Abstract and Keywords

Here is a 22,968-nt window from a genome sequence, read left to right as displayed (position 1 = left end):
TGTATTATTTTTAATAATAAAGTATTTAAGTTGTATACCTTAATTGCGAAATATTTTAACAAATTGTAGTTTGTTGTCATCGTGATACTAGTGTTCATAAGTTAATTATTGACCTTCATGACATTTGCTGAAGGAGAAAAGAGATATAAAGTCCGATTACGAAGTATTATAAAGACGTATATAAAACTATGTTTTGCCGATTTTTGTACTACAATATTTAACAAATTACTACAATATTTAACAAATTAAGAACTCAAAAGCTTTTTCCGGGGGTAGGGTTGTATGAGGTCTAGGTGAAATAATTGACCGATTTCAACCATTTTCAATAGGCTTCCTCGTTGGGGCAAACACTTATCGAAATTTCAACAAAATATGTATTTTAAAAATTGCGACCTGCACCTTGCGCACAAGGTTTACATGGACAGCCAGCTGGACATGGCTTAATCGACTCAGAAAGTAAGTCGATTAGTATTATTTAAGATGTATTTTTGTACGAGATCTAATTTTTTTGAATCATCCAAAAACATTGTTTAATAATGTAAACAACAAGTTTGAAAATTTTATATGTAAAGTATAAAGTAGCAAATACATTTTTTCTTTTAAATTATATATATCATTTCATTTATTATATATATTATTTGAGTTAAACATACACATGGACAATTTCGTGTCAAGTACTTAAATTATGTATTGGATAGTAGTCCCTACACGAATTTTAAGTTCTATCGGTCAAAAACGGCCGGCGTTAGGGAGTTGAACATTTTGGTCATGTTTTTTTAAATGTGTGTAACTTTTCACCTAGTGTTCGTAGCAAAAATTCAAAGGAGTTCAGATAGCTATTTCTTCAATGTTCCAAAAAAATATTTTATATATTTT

Contemporary criminal law is best understood as a species of constitutional reflection. This chapter begins by considering the way in which substantive criminal law has become a laboratory for the constitutional – a site for reflection on central constitutional themes, including sovereignty and state violence; the anthropology of the legal subject; the rule of proportionality; and the relationship between judgment, discretion, and mercy. It then explores how issues that have long troubled the criminal law have translated into a constitutional register, examining constitutional debates surrounding the limits of the criminal law, requirements for fault, the structure of criminal defences, and standards for punishment. Ultimately, the chapter identifies a challenging irony: that despite this shift in the imaginative relationship between criminal law and the larger legal structure, whereby criminal law has been tethered to questions of constitutional justice, much criminal justice is still left to be done in spite of the law.
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